On-demand startups that promised to spoil you rotten are starting to fail

Nate keller, gagan biyani, sprig, sv100 2015Sprig/Photo by Peter SamuelsSprig’s executive chef Nate Keller and CEO Gagan Biyani

The on-demand economy is starting to show its cracks, and companies are falling apart in an environment where funding is suddenly hard to find and low-to-no margin businesses are facing tighter scrutiny.

On Tuesday, Bay Area food delivery food business SpoonRocket closed its doors after it was unable to raise money after more than a week of rumours that the company was looking for a last minute buyer. TechCrunch previously reported the shut-down.

Rival Sprig took a hard look at the company, but decided to pass on the acquisition, according to multiple sources familiar with the situation. The intellectual property and other company assets didn’t justify an acquisition, one person involved said. SpoonRocket didn’t employ its delivery drivers, who worked as independent contractors, so they could not be acquired as part of a deal.

Sprig did formalise a partnership and money changed hands amidst the shutdown, but that was more of a marketing play to attract SpoonRocket’s customers to Sprig, the person added. A memo to SpoonRocket drivers also pointed them to join Sprig, although Sprig’s structure of employing drivers means they will have to interview.

A Sprig spokeswoman would not comment or acknowledge any acquisition talks, but did confirm the partnership between the two. SpoonRocket did not return multiple requests for comment in the last week.

“We are partnering with SpoonRocket to invite all of their current servers and delivery staff to interview to become Sprig employees in San Francisco. Our server employees are core to our mission as we continue to grow at a rapid pace in our home city, where we currently serve thousands of meals per day,” Sprig’s spokeswoman said. New customers coming from SpoonRocket also get a discount as part of the transition.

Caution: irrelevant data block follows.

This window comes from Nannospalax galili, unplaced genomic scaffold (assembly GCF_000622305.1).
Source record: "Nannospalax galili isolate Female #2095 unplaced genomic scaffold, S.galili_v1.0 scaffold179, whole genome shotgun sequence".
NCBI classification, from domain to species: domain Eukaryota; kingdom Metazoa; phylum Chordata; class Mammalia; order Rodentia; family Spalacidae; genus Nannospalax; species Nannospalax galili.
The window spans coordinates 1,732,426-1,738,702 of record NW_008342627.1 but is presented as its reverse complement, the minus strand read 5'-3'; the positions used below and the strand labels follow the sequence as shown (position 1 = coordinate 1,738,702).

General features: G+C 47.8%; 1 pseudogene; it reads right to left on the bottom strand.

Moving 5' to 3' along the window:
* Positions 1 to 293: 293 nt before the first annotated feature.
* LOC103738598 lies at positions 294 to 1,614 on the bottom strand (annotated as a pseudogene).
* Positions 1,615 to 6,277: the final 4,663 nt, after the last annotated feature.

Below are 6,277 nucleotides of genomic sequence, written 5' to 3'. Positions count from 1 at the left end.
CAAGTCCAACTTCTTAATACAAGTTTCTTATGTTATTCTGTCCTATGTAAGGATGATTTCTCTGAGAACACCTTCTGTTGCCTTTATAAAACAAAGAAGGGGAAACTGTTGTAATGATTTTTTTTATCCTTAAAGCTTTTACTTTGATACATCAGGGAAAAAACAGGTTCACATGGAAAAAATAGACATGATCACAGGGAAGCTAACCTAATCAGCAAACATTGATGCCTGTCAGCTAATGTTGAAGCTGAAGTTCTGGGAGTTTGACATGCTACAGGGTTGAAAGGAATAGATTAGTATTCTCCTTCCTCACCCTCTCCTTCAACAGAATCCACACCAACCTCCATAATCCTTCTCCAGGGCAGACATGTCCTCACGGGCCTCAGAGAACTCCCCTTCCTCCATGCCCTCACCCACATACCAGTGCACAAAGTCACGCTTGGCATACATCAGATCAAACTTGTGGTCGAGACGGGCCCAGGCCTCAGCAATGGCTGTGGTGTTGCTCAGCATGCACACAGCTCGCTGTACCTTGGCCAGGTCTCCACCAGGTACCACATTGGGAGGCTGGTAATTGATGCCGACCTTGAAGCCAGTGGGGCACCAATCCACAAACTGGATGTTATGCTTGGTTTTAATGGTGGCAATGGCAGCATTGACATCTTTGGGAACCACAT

SpoonRocket’s shut down comes at a time when the once-hailed on-demand economy is starting to see pivots and moves away from it.

Valet company Zirx moved entirely away from parking consumer cars at a push of a button. Its rival Luxe is also starting to ask to schedule car returns instead of making it as easy as hailing an Uber, according to a report in Bloomberg. In the food space, which has been overrun with companies for years, more startups are turning away or shutting down entirely. Uber rival Ola shut down its food delivery arm. Startup GoodEggs closed in several cities. Meanwhile, Uber itself is entering into the competition, adding another well-funded player in an already way too crowded space.

SpoonRocket founder Steven Hsiao wrote in the company’s goodbye note that the competition amongst startups combined with a bad funding environment lead to the sudden shutdown.

“We explored all strategic options till the very last minute but unfortunately, they all fell through,” he wrote.

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